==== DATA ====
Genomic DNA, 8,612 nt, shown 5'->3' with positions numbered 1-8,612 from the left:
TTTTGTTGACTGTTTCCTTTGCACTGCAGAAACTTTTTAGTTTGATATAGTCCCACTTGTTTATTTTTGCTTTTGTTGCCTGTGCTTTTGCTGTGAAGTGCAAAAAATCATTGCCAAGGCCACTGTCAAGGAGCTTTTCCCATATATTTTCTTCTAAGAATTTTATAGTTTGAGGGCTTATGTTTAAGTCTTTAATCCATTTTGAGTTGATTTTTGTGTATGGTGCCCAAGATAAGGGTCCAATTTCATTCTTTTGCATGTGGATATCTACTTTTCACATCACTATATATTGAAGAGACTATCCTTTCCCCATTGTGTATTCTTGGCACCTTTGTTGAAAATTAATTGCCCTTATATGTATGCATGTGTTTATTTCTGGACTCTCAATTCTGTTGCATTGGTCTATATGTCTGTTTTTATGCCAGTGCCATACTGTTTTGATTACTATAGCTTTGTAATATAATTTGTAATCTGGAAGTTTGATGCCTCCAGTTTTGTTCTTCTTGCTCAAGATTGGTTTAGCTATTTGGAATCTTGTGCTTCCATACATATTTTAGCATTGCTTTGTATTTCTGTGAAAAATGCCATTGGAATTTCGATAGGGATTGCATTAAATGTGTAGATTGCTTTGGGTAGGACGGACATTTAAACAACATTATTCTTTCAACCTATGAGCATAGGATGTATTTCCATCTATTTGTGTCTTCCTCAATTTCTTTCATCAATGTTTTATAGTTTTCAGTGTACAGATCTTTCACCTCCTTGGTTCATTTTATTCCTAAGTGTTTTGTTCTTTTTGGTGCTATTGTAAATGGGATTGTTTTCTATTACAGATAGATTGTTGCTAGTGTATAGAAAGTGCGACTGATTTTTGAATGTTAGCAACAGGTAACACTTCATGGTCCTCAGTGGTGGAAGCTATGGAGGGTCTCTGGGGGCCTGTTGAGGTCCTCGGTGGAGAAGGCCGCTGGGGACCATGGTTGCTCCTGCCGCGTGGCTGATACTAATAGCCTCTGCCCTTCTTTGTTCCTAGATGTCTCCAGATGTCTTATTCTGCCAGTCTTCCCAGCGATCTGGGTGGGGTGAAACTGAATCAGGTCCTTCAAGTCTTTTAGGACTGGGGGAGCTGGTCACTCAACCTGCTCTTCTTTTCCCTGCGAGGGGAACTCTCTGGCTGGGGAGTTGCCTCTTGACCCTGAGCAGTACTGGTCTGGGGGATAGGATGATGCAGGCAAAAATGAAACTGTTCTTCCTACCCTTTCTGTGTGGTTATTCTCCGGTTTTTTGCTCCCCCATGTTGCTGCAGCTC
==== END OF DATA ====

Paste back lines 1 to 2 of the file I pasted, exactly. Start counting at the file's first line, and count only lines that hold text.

Genomic DNA, 8,612 nt, shown 5'->3' with positions numbered 1-8,612 from the left:
TTTTGTTGACTGTTTCCTTTGCACTGCAGAAACTTTTTAGTTTGATATAGTCCCACTTGTTTATTTTTGCTTTTGTTGCCTGTGCTTTTGCTGTGAAGTGCAAAAAATCATTGCCAAGGCCACTGTCAAGGAGCTTTTCCCATATATTTTCTTCTAAGAATTTTATAGTTTGAGGGCTTATGTTTAAGTCTTTAATCCATTTTGAGTTGATTTTTGTGTATGGTGCCCAAGATAAGGGTCCAATTTCATTCTTTTGCATGTGGATATCTACTTTTCACATCACTATATATTGAAGAGACTATCCTTTCCCCATTGTGTATTCTTGGCACCTTTGTTGAAAATTAATTGCCCTTATATGTATGCATGTGTTTATTTCTGGACTCTCAATTCTGTTGCATTGGTCTATATGTCTGTTTTTATGCCAGTGCCATACTGTTTTGATTACTATAGCTTTGTAATATAATTTGTAATCTGGAAGTTTGATGCCTCCAGTTTTGTTCTTCTTGCTCAAGATTGGTTTAGCTATTTGGAATCTTGTGCTTCCATACATATTTTAGCATTGCTTTGTATTTCTGTGAAAAATGCCATTGGAATTTCGATAGGGATTGCATTAAATGTGTAGATTGCTTTGGGTAGGACGGACATTTAAACAACATTATTCTTTCAACCTATGAGCATAGGATGTATTTCCATCTATTTGTGTCTTCCTCAATTTCTTTCATCAATGTTTTATAGTTTTCAGTGTACAGATCTTTCACCTCCTTGGTTCATTTTATTCCTAAGTGTTTTGTTCTTTTTGGTGCTATTGTAAATGGGATTGTTTTCTATTACAGATAGATTGTTGCTAGTGTATAGAAAGTGCGACTGATTTTTGAATGTTAGCAACAGGTAACACTTCATGGTCCTCAGTGGTGGAAGCTATGGAGGGTCTCTGGGGGCCTGTTGAGGTCCTCGGTGGAGAAGGCCGCTGGGGACCATGGTTGCTCCTGCCGCGTGGCTGATACTAATAGCCTCTGCCCTTCTTTGTTCCTAGATGTCTCCAGATGTCTTATTCTGCCAGTCTTCCCAGCGATCTGGGTGGGGTGAAACTGAATCAGGTCCTTCAAGTCTTTTAGGACTGGGGGAGCTGGTCACTCAACCTGCTCTTCTTTTCCCTGCGAGGGGAACTCTCTGGCTGGGGAGTTGCCTCTTGACCCTGAGCAGTACTGGTCTGGGGGATAGGATGATGCAGGCAAAAATGAAACTGTTCTTCCTACCCTTTCTGTGTGGTTATTCTCCGGTTTTTTGCTCCCCCATGTTGCTGCAGCTC